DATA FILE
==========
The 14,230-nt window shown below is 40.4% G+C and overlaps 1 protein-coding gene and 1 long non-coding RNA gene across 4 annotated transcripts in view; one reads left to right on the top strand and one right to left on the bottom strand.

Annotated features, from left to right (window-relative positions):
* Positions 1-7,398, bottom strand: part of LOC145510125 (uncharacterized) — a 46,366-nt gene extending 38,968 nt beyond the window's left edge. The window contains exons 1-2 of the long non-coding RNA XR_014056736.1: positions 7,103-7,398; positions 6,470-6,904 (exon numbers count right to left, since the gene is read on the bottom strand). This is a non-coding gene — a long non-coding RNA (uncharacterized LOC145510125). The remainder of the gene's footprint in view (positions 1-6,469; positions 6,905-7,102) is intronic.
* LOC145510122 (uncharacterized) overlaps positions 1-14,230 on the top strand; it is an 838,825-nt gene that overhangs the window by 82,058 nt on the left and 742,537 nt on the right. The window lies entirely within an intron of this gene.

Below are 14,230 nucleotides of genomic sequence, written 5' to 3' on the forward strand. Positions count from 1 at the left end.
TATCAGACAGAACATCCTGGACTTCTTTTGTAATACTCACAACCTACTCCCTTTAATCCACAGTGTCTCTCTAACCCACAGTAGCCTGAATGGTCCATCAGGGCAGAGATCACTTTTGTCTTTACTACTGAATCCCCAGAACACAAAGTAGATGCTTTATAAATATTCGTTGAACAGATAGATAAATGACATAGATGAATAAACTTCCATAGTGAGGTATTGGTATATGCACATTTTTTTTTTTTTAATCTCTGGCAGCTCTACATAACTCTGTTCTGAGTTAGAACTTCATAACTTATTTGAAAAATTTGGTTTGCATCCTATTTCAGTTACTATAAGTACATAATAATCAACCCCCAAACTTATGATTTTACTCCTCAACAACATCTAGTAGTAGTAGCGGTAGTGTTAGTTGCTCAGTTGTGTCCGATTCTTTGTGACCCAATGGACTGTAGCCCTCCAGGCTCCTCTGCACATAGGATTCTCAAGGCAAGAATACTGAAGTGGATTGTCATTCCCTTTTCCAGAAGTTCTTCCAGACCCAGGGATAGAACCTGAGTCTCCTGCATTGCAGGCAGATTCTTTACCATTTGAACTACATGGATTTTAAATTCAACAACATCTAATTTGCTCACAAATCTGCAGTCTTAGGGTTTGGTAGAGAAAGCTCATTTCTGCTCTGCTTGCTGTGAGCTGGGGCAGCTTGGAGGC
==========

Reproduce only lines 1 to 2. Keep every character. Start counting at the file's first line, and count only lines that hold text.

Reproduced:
The 14,230-nt window shown below is 40.4% G+C and overlaps 1 protein-coding gene and 1 long non-coding RNA gene across 4 annotated transcripts in view; one reads left to right on the top strand and one right to left on the bottom strand.

Annotated features, from left to right (window-relative positions):